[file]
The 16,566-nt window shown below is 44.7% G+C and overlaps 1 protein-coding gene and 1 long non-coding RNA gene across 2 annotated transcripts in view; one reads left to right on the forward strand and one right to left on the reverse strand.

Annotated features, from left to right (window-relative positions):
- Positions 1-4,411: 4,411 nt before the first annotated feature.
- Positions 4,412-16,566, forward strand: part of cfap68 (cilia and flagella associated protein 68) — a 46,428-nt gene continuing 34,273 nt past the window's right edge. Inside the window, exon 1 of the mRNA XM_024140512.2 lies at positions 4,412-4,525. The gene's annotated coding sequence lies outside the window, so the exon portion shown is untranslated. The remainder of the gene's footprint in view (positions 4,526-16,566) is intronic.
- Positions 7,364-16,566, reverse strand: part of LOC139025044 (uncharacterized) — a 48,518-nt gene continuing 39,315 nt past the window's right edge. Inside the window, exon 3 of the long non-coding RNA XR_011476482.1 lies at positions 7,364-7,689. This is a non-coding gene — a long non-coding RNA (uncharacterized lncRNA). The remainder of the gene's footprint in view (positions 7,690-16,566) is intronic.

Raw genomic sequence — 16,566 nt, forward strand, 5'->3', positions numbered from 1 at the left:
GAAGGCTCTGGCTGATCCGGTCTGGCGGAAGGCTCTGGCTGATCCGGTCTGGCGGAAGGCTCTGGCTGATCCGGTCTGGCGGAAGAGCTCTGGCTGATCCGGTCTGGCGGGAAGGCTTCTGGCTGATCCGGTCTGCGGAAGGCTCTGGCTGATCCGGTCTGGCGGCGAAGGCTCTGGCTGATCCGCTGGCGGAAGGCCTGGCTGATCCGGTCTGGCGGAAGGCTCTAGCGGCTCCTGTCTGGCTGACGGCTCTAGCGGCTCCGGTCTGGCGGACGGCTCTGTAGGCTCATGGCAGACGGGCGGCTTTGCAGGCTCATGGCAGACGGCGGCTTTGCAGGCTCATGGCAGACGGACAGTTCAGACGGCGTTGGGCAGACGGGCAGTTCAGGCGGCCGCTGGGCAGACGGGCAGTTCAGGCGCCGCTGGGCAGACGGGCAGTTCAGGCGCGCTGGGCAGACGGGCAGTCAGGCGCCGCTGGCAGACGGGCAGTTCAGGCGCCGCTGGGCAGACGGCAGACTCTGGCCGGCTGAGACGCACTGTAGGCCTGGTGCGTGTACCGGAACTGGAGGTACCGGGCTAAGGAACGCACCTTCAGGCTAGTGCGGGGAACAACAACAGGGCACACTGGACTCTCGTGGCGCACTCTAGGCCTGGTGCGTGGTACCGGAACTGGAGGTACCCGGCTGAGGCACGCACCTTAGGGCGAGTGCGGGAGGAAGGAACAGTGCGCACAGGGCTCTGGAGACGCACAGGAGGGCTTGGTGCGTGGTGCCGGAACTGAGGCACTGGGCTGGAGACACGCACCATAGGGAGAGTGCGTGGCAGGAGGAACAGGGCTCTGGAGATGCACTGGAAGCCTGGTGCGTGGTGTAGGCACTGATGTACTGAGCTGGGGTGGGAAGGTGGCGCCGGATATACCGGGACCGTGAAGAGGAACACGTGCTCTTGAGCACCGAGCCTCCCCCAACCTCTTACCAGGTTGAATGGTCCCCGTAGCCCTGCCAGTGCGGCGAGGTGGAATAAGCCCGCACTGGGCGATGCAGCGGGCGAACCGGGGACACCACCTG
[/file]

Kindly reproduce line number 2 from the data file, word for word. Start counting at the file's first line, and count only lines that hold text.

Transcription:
Annotated features, from left to right (window-relative positions):